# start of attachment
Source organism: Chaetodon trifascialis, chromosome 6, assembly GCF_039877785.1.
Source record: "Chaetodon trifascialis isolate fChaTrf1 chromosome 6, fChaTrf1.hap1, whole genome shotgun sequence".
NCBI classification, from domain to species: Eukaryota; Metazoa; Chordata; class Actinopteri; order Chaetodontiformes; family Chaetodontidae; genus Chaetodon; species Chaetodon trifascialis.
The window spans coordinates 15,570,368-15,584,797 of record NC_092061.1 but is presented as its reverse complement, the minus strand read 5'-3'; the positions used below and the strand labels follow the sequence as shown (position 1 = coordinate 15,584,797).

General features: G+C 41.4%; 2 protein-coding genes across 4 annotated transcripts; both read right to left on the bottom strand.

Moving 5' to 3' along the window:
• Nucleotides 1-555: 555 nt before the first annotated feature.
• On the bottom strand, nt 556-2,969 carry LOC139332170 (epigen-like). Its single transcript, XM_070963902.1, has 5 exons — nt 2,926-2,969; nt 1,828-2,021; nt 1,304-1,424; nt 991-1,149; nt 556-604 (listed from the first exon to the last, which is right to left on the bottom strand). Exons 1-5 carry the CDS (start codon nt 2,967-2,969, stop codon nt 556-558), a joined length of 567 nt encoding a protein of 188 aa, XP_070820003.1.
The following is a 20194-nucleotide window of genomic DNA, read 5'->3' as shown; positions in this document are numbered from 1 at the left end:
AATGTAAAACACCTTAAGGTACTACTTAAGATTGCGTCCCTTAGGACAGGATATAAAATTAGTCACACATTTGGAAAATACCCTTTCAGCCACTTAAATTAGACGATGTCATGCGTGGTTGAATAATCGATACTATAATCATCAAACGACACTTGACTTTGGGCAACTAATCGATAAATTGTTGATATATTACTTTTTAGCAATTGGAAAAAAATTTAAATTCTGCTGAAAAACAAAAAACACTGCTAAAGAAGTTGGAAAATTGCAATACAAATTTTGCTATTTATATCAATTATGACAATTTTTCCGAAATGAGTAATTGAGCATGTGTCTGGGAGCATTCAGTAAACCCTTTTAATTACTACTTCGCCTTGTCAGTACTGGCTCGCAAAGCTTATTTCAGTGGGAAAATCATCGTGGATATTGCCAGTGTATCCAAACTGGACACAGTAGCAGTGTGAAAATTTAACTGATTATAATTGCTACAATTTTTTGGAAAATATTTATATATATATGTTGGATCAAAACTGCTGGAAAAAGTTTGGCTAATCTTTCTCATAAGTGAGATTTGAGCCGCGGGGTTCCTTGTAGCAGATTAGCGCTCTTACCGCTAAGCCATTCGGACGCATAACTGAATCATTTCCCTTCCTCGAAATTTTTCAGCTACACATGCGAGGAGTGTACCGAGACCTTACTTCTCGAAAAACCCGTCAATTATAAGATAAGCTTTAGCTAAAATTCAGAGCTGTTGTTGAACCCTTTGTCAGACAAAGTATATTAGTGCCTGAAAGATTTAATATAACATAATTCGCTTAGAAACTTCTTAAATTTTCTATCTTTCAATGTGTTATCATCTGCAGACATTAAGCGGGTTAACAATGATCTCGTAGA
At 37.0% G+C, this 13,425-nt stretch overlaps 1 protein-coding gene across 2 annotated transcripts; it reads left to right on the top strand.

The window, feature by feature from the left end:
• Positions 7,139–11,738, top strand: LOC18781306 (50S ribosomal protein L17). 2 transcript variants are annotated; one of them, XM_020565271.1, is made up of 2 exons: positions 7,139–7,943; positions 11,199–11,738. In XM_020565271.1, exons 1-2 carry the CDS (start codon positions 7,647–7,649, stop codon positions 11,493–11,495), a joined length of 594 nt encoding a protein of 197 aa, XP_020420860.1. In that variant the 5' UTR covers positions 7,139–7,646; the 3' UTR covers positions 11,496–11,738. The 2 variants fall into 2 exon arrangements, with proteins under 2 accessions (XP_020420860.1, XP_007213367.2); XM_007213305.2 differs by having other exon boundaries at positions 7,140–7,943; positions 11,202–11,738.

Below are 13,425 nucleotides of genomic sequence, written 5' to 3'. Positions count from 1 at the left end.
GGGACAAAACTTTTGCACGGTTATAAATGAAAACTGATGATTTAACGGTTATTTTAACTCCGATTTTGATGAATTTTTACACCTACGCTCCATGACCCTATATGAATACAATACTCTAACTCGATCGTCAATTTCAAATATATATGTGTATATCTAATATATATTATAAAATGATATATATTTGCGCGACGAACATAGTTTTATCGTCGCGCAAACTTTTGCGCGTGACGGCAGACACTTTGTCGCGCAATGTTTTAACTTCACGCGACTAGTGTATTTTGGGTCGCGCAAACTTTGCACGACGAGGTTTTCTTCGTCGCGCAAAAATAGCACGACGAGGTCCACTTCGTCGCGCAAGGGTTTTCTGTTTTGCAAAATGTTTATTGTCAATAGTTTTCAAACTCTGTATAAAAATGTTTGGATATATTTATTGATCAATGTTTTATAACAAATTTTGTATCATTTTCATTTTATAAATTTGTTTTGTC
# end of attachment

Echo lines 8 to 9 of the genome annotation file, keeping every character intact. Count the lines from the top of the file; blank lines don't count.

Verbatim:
• On the bottom strand, nt 556-2,969 carry LOC139332170 (epigen-like). Its single transcript, XM_070963902.1, has 5 exons — nt 2,926-2,969; nt 1,828-2,021; nt 1,304-1,424; nt 991-1,149; nt 556-604 (listed from the first exon to the last, which is right to left on the bottom strand). Exons 1-5 carry the CDS (start codon nt 2,967-2,969, stop codon nt 556-558), a joined length of 567 nt encoding a protein of 188 aa, XP_070820003.1.
The following is a 20194-nucleotide window of genomic DNA, read 5'->3' as shown; positions in this document are numbered from 1 at the left end: